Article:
Meet the Author

Murat Tasci |

Research Economist

Murat Tasci

Murat Tasci is a research economist in the Research Department of the Federal Reserve Bank of Cleveland. He is primarily interested in macroeconomics and labor economics. His current work focuses on business cycles and labor markets, labor market policies, and search frictions.

Read full bio

Meet the Author

Beth Mowry |

Research Assistant

Beth Mowry

Beth Mowry was formerly a research assistant in the Research Department of the Federal Reserve Bank of Cleveland. Her work focuses on labor markets and business cycles.

12.05.08

Economic Trends

The Employment Situation, November 2008

Murat Tasci and Beth Mowry

November employment fell by 533,000 in the largest one-month drop since December 1974, coming in far worse than expectations. Additionally, payrolls in September and October were revised down to losses of 403,000 and 320,000, respectively. Since the start of the recession in December 2007, job losses in the United States have totaled about 1.9 million, roughly 1.3 million of which have come in just the past three months. The unemployment rate also continued its upward path, increasing 20 basis points to 6.7 percent, the highest rate seen since September 1993.

The diffusion index of employment change also sank from 37.8 to an unprecedented low of 27.6, meaning that only 27.6 percent of employers are hiring, while the remaining 72.4 percent are cutting jobs.

Job losses were across the board, with the only major areas posting any sort of gain being education and health services (+52,000) and government (+7,000). Goods-producing industries lost a total of 163,000 jobs, and this was spread evenly between construction (−82,000) and manufacturing (−85,000). Within manufacturing, the durable goods category shed almost triple the number of jobs that nondurables shed.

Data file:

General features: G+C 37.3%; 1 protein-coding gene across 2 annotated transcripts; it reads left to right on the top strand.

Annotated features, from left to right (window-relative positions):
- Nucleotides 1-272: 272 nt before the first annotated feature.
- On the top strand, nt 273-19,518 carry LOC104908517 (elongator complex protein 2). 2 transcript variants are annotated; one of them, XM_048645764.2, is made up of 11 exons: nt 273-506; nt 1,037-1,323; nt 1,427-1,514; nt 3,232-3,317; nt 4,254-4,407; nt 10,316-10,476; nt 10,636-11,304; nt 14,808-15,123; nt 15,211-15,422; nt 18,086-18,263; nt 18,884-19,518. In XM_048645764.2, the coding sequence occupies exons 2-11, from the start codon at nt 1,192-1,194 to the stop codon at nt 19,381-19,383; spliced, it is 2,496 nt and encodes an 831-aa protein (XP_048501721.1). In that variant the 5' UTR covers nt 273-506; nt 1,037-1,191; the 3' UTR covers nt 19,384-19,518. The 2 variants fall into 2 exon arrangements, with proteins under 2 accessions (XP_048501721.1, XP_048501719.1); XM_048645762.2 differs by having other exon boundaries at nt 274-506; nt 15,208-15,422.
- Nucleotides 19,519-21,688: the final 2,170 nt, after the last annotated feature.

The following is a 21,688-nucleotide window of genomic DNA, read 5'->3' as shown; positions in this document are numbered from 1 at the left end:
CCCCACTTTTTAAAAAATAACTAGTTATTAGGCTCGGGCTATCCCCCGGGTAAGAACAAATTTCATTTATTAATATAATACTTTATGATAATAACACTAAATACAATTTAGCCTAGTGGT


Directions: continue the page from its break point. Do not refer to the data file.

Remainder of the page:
Service-providing industries dropped a massive 370,000 jobs in November, after experiencing downwardly revised losses of 286,000 and 183,000 in September and October. The only other time since the series began in 1939 that service industries lost more jobs was in August 1983. The retail trade sector lost 91,300 jobs, a large part stemming from auto dealers (−24,000). Declines in leisure and hospitality totaled 76,000, and information services lost 19,000. Professional and business services and financial activities each saw record losses (−136,000 and −32,000, respectively). Within professional and business services, the employment services sector alone lost 100,000 jobs.

Labor Market Conditions

  Average monthly change
(thousands of employees, NAICS)

2005

2006

2007

YTD
2008

November
2008
Payroll Employment 211 175 91 −174 −533
Goods-producing 32 3 −38 −96 −163
Construction 35 13 −19 −47 −82
Heavy and civil engineering 4 3 −1 −7 −12
Residentiala 23 −5 −20 −27 −35.7
Nonresidentialb 8 14 1 −13 −33.8
Manufacturing −7 −14 −22 −55 −85
Durable goods 2 −4 −16 −41 −62
Nondurable goods −8 −10 −6 −14 −23
Service-providing 179 172 130 −78 −370
Retail trade 19 5 6 −40 −91.3
Financial activitiesc 14 9 −9 −13 −32
PBSd 56 46 26 −49 −136
Temporary help services 17 1 −7 −36 −78.2
Education and health services 36 39 44 46 52
Leisure and hospitality 23 32 29 −14 −76
Government 14 16 21 19 7
Local educational services 6 6 5 4 −4.2
           
Civilian unemployment rate 5.1 4.6 4.6 5.6 6.7

a. Includes construction of residential buildings and residential specialty trade contractors.
b. Includes construction of nonresidential buildings and nonresidential specialty trade contractors.
c. Financial activities include the finance, insurance, and real estate sector and the rental and leasing sector.
d. PBS is professional business services (professional, scientific, and technical services, management of companies and enterprises, administrative and support, and waste management and remediation services).
Source: Bureau of Labor Statistics.

The three-month moving average of private sector employment growth dropped all the way from −295,000 to −429,000 last month. Private payrolls have seen losses in every month since December 2007, while government payrolls have declined in only one month during that same period.